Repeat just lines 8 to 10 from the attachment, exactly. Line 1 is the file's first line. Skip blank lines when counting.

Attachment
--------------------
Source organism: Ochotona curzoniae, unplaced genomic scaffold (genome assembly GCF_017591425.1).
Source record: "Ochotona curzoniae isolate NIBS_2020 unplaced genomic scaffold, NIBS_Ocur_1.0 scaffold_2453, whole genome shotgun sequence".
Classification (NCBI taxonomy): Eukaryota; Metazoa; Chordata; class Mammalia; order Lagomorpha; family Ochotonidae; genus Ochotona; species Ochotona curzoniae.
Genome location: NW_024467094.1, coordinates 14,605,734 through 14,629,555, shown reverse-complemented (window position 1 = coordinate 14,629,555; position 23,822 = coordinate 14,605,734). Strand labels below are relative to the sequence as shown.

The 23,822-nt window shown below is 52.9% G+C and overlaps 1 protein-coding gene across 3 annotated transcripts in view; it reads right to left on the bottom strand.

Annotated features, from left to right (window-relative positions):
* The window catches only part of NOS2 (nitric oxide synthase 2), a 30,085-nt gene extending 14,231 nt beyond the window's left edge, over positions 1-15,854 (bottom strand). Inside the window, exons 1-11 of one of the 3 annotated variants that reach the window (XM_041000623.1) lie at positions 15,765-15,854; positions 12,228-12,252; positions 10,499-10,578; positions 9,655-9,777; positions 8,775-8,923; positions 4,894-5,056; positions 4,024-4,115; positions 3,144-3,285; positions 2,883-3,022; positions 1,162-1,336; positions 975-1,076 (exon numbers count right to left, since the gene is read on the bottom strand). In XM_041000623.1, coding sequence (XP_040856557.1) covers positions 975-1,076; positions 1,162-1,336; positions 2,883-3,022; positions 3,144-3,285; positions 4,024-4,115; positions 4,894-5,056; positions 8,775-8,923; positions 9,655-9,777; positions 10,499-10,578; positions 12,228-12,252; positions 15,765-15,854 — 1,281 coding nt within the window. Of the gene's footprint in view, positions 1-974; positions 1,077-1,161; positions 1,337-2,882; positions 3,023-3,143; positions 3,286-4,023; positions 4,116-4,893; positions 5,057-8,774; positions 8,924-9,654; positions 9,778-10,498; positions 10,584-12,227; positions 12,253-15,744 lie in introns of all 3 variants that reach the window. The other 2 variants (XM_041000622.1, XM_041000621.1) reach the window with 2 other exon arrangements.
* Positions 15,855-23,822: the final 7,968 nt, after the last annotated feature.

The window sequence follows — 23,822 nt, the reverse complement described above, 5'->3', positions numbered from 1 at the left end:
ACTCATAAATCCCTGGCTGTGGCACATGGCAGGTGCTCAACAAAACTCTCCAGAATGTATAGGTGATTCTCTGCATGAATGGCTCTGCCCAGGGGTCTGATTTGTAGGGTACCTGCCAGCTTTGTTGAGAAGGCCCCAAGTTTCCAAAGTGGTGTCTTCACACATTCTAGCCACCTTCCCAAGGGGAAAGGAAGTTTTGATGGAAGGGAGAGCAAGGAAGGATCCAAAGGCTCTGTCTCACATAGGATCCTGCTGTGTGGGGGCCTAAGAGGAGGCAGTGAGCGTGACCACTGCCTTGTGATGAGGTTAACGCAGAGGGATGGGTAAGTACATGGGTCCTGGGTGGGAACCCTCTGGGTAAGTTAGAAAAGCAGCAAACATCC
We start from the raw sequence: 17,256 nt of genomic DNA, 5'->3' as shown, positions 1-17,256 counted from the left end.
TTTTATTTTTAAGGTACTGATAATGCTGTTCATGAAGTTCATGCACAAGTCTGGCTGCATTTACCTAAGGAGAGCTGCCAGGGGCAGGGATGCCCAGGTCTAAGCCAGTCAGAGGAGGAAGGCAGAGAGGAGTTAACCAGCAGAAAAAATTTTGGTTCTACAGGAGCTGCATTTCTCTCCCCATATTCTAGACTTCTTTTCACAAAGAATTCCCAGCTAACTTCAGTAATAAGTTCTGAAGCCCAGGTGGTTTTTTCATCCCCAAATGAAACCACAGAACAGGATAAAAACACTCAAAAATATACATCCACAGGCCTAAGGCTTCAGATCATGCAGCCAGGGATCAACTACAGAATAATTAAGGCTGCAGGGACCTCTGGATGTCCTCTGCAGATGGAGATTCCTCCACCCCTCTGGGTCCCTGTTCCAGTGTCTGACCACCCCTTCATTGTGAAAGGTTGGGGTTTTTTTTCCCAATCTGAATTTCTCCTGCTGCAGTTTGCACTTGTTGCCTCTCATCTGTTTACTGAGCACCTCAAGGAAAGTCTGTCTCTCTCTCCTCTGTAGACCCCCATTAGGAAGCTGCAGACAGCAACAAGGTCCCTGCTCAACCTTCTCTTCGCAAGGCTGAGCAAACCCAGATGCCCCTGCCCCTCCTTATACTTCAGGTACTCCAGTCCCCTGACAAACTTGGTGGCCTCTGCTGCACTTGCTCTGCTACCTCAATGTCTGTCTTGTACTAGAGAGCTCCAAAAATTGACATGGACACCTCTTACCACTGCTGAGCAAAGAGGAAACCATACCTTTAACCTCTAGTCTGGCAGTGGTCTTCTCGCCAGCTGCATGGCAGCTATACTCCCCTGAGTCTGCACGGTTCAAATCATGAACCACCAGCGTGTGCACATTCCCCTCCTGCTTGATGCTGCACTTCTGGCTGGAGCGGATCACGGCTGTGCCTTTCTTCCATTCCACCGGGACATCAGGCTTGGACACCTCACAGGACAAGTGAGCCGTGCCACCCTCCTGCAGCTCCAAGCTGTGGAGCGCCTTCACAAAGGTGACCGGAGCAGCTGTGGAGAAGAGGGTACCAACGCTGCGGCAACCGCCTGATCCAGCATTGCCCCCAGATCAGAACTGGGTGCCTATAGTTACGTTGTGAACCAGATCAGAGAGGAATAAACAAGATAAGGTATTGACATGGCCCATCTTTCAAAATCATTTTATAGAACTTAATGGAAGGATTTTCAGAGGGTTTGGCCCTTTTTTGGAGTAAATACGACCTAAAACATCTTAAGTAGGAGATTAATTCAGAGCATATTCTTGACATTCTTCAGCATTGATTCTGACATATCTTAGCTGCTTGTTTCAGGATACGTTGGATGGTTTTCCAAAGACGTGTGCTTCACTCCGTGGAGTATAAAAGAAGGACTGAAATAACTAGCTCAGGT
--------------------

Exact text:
* Positions 15,855-23,822: the final 7,968 nt, after the last annotated feature.

The window sequence follows — 23,822 nt, the reverse complement described above, 5'->3', positions numbered from 1 at the left end:
ACTCATAAATCCCTGGCTGTGGCACATGGCAGGTGCTCAACAAAACTCTCCAGAATGTATAGGTGATTCTCTGCATGAATGGCTCTGCCCAGGGGTCTGATTTGTAGGGTACCTGCCAGCTTTGTTGAGAAGGCCCCAAGTTTCCAAAGTGGTGTCTTCACACATTCTAGCCACCTTCCCAAGGGGAAAGGAAGTTTTGATGGAAGGGAGAGCAAGGAAGGATCCAAAGGCTCTGTCTCACATAGGATCCTGCTGTGTGGGGGCCTAAGAGGAGGCAGTGAGCGTGACCACTGCCTTGTGATGAGGTTAACGCAGAGGGATGGGTAAGTACATGGGTCCTGGGTGGGAACCCTCTGGGTAAGTTAGAAAAGCAGCAAACATCC